The Latin American country begins a year of definitions with a historic trial for a new constitution, an announced revival of popular protests in the absence of government responses to social demands, and municipal and regional elections.
A relative calm seems to reign after the enormous mobilisations that shook the country from 18th October with an unprecedented social outbreak.
Analysts warn that it could be something like the calm before the storm, and they predict that popular protests may return with renewed vigour from March, unless the government is willing to give effective responses to social demands throughout January and February.
So far, the measures implemented or announced have not changed from being stopgaps or promises that are far from satisfying the social movement.
As opposition politicians, leaders of the Social Unity Board, academics and other personalities have expressed, the government of Sebastián Piñera does not seem willing to make substantive changes to the repudiated neo-liberal model that supports the abuses and inequalities that most Chileans demand be removed.
On the other hand, it has only offered an increase in pensions which is not enough for retirees to get out of destitution, wage increases well below what the unions have demanded so that Chilean families escape poverty and nothing until now has indicated effective improvements in public health and education.
The social movement insists that haste has been directed only to strengthen the repressive apparatus and apply measures that criminalise popular protest and that the demands from the street are pressing.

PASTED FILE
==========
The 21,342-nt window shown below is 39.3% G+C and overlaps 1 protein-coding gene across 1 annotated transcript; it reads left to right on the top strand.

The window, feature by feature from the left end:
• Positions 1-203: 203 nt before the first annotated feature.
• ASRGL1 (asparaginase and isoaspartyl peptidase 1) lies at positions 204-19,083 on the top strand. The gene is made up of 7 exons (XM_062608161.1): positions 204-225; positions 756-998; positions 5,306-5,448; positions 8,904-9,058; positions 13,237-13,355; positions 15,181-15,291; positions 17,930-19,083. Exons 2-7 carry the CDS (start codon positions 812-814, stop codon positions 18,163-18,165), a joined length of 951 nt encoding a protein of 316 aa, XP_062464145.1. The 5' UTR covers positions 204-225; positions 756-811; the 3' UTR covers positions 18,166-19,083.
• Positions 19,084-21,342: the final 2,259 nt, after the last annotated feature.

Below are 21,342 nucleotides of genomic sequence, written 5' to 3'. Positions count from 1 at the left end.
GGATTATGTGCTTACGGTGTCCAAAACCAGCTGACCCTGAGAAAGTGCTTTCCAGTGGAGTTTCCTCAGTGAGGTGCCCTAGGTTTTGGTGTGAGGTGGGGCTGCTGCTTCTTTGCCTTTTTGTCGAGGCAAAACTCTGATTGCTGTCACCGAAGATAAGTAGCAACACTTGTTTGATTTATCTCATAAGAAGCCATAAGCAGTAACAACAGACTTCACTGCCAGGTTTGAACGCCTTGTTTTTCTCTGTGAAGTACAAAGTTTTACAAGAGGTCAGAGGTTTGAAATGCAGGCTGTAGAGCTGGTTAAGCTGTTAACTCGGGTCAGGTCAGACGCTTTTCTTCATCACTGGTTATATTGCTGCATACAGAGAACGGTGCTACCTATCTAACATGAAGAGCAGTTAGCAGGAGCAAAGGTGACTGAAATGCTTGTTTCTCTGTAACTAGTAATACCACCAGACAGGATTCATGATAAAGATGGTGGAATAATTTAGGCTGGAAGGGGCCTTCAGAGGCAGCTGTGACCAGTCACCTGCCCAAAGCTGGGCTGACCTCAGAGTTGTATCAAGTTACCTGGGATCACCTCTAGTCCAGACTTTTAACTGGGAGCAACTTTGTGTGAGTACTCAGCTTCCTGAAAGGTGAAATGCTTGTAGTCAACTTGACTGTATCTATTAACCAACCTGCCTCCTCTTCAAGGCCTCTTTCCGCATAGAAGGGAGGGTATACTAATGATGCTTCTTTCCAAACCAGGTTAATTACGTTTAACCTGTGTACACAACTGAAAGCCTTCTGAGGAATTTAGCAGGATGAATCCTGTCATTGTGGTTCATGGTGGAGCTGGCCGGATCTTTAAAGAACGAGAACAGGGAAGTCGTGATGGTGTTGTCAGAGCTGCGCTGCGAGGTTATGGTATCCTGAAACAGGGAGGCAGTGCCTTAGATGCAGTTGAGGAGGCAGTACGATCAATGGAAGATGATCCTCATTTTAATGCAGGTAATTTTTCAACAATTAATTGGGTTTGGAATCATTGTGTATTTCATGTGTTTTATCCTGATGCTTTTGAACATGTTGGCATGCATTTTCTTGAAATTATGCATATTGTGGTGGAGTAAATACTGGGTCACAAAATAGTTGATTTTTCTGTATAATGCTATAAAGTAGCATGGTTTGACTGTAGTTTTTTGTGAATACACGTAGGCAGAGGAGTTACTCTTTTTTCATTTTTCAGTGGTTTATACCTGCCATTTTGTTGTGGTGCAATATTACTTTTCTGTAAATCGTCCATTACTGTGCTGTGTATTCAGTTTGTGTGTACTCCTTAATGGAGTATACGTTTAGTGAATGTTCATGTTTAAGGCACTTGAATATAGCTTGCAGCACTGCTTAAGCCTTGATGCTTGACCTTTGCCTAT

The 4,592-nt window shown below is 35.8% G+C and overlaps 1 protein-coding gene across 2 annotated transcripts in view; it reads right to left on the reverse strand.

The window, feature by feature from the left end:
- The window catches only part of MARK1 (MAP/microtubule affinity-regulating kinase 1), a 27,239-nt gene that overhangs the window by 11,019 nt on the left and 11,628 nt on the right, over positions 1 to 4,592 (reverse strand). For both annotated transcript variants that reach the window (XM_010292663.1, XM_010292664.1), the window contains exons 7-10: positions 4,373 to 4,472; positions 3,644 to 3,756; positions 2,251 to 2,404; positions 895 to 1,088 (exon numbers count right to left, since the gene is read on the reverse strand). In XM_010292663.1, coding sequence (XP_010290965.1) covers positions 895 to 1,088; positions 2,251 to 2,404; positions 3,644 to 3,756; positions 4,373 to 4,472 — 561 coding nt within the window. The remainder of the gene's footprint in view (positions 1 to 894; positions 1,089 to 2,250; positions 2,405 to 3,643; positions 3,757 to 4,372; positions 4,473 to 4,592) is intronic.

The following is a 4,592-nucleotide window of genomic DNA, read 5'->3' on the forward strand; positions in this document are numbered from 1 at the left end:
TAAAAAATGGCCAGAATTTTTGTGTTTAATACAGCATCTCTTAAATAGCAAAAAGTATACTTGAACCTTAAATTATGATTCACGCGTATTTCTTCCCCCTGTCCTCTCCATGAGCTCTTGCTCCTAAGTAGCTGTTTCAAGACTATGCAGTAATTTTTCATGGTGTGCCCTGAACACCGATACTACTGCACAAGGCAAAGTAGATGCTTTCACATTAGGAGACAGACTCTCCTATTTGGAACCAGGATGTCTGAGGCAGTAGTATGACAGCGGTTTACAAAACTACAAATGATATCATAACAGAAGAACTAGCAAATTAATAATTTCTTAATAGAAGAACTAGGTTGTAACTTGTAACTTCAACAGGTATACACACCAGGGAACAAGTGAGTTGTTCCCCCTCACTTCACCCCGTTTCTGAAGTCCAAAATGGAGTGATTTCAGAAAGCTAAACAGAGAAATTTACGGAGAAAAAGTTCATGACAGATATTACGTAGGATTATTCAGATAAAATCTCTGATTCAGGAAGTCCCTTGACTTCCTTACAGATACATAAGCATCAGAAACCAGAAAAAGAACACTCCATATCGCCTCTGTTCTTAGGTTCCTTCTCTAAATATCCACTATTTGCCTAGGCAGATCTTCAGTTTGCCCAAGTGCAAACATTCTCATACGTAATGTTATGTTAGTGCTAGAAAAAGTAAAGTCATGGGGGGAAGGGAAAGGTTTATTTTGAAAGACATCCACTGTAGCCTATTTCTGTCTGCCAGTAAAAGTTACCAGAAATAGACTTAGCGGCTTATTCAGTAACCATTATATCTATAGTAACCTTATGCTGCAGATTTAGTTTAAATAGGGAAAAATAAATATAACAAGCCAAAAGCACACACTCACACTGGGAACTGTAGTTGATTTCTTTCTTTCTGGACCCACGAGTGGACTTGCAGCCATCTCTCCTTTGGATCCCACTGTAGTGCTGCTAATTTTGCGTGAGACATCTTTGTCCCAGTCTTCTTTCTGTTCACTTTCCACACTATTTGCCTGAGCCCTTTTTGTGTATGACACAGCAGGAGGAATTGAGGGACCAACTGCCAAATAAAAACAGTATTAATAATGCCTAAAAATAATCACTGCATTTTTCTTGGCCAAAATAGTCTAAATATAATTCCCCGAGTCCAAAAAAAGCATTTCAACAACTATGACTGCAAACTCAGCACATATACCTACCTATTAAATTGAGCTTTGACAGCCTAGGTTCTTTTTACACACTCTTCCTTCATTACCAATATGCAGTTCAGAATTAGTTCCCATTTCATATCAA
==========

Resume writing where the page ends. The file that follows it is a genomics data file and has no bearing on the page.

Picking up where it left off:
A historical event that could mark a great turn in the future of the country is the referendum planned for 26th April, with which the population will decide if they want a new constitution and the most appropriate mechanism to reach it.
Despite the attempts of the government and the right-wing parties to mediate that process, all the polls give a resounding majority to those who want to definitively end the current fundamental law imposed at the time of the dictatorship of Augusto Pinochet and that supports the prevailing neoliberal model.
Likewise, what’s also overwhelming is the percentage of those who are opting for a constitutional convention as a mechanism to write the new Magna Carta which, like those who propose a Constituent Assembly, is based on the popular election of one hundred percent of the constituents.
But the legitimacy of this process is not yet fully defined, since fundamental issues such as gender parity, seats reserved for native peoples and facilities for the participation of independent candidates are dependent on how the Senate votes in the coming days.
If in April the majority endorses a new constitution and the mechanism of a constitutional convention, the election of delegates will take place on 25th October.
On that date, the elections for mayors, councillors and governors will also take place, the latter of which will also be a historical event, because for the first time the highest regional authorities will be chosen by popular suffrage.
This process makes the forces of all political parties tense, because their results are considered as a litmus test of what can happen in the presidential elections of 2021. (PL)
(Translated by Hannah Phelvin – Email firstname.lastname@example.org) – Photos: Pixabay